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PWR BTTM W/ Lisa Prank & Belows

Oct 28, 2016

As I stood against the wall, plastered with posters at 7th Street Entry, and glanced at the lead singer’s face covered in paint and glitter, as cliché as it sounds, I had a feeling that this show would be unlike any other I had been to before. PWR BTTM, a Brooklyn based band, brought a new meaning of what it means to be punk, queer, and a musician all at the same time.  Not only that, but the amount of inclusiveness and community at that show was like none I had ever experienced, which is telling of what kind of people PWR BTTM attracted to their show.  The diverse crowd was packed all night from openers Lisa Prank and Bellows to PWR BTTM’s final guitar strokes. 



Lisa Prank, based in Seattle, opened the night with a sound reminiscent of Girlpool.  It was just her and her guitar (and a giant crown with the word “Prank” on it), but that was enough to get the crowd’s heads moving to the strum of her guitar.   Lisa Prank preformed songs off her for first album, Adult Teen, captivating people who were even on their phone at the time.  After Lisa Prank’s stellar performance, Bellows, another band based out of Brooklyn, followed suit.  Never hearing their sound before, I noticed that band member, Gabby Smith, was there.  With those unfamiliar with her, she is also behind the projects of Frankie Cosmos and Eskimeaux, which I highly recommend checking out.  Lead singer, Oliver Kalb, sported a pair of white New Balances making me that more excited to hear their sound.  They did not disappoint.  Bellows left me thinking about how memorable their guitar melodies were and how lovely their harmony was between Oliver and Gabby.



At around 10, the already hyped crowd welcomed the members of PWR BTTM (Ben Hopkins, Live Bruce) on stage. They began their show with classic “How’s everybody doing tonight?” but followed up with a wish for everyone at the show to respect each other and each other’s space, a topic they took very seriously.  Lead singer, Ben Hopkins, sported a vintage, lace what seemed to be a wedding dress and a pair of black Nikes.  That duality perfectly explains their sound.  With songs like “West Texas,” (which they opened with) and Nu 1, PWR BTTM has this ability to create songs that tug at your heart strings while also making you want to smear glitter on your face and dance.   PWR BTTM is one of the few bands I know who can provoke such a spectrum of emotion in such a short amount of time.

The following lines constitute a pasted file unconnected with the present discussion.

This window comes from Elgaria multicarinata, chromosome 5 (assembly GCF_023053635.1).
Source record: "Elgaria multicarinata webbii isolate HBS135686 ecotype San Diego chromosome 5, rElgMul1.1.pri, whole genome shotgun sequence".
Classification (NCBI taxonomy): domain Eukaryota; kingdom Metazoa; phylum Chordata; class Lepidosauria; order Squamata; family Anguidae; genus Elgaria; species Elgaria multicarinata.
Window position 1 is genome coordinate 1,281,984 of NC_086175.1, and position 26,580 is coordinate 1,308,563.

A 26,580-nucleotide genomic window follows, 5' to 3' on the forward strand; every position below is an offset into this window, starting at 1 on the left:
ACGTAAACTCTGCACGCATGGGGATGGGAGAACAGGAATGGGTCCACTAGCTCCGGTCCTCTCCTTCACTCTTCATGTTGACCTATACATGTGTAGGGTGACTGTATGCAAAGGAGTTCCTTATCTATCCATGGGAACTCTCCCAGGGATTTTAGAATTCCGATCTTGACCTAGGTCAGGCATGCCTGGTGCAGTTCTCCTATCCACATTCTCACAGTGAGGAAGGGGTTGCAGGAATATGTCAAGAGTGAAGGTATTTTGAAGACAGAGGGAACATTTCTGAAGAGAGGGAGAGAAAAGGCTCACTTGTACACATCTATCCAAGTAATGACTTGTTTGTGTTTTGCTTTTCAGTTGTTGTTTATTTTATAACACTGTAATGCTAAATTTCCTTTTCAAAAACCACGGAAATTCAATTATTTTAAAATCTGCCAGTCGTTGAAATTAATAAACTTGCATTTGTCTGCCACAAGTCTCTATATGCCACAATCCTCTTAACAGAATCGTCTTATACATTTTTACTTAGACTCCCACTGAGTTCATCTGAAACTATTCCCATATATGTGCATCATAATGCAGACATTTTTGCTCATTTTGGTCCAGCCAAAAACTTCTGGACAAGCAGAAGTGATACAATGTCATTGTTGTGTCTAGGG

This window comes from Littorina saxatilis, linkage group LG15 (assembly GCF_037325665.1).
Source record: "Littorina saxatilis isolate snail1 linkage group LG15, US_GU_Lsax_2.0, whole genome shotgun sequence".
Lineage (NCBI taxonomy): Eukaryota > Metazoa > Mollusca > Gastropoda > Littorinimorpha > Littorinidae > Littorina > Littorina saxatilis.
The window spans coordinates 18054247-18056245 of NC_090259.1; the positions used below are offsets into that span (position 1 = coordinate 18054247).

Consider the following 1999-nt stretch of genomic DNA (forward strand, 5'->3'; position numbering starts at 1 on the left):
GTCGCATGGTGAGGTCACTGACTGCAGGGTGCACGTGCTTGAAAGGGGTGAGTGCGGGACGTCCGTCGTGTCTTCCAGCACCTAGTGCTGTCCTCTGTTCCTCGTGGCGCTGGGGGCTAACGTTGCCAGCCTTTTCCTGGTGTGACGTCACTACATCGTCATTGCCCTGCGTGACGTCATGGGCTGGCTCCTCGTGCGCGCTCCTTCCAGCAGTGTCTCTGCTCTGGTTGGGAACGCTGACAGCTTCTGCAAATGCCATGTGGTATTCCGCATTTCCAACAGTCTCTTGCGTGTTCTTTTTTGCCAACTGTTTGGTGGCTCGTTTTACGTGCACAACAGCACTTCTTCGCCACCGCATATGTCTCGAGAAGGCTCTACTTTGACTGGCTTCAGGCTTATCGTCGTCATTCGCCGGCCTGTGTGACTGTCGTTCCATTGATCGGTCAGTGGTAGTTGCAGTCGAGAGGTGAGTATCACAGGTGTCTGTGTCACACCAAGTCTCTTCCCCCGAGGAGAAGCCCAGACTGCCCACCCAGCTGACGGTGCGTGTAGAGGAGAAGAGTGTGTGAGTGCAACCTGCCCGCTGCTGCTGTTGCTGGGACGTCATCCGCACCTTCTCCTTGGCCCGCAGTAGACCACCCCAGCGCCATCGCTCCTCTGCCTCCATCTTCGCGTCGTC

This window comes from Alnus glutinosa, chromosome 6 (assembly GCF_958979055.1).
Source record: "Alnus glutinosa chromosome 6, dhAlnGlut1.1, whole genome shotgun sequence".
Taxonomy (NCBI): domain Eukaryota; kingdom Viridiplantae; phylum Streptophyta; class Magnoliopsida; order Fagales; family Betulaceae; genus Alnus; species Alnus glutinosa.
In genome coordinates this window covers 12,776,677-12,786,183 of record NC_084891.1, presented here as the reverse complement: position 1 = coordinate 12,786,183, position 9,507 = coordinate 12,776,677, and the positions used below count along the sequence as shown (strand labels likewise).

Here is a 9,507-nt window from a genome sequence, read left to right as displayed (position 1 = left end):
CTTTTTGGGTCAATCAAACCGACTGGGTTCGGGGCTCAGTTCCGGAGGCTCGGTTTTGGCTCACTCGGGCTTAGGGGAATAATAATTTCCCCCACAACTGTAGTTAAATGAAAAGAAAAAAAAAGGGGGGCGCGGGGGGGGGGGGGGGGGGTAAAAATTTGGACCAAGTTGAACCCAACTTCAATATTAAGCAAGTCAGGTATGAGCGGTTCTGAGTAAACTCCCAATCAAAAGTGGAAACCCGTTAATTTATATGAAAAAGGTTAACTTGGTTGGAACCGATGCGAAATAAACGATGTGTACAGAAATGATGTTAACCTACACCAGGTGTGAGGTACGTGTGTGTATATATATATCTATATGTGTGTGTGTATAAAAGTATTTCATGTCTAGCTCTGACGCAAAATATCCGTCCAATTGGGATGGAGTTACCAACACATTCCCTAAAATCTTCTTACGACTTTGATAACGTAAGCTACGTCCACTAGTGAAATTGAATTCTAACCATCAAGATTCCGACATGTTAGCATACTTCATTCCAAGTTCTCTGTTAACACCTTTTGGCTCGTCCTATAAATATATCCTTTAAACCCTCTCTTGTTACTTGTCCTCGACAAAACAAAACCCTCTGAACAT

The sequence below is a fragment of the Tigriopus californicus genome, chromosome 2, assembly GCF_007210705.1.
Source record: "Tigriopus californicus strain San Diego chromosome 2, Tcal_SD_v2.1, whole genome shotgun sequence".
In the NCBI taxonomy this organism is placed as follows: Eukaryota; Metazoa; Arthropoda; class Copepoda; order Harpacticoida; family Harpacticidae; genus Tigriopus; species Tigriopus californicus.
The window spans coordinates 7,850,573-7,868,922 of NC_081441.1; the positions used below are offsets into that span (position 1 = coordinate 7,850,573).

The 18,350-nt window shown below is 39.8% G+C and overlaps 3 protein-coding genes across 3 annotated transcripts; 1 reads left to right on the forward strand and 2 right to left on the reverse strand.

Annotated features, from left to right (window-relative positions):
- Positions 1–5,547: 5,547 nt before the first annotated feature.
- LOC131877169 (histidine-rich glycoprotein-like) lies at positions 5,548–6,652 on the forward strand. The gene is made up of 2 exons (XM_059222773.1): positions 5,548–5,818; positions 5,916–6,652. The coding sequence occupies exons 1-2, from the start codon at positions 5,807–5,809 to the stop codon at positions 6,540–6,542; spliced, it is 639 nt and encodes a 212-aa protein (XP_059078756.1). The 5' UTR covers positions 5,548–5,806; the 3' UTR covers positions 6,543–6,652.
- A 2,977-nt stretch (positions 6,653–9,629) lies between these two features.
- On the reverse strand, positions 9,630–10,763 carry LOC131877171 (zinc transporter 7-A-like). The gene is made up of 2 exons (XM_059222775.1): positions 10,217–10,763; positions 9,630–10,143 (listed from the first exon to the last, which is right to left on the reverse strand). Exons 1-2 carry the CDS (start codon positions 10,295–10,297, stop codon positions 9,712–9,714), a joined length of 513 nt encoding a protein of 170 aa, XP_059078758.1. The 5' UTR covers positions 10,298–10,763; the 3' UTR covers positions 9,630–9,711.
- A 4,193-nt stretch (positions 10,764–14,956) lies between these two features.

Throughout the night, they branched out from Ugly Cherries by debuting three new songs, and I can say with confidence that their next album will be just as good as Ugly Cherries. As the show came to a close, PWR BTTM left us with “New Hampshire,” a melancholy tune that Ben wrote when he was feeling a little down.

The combination of witty banter between the audience and the band, the powerful chords paired with their distinguished voices, and an occasional surfing of the crowd, made this show at 7th St. Entry one for the books. I would recommend a PWR BTTM show to anyone who likes good, like really good music, a safe space, and some glitter.  With many of their upcoming shows selling out, you will definitely not want to miss them.  So go see a PWR BTTM show, and don’t forget to get GLTTRD. (glittered)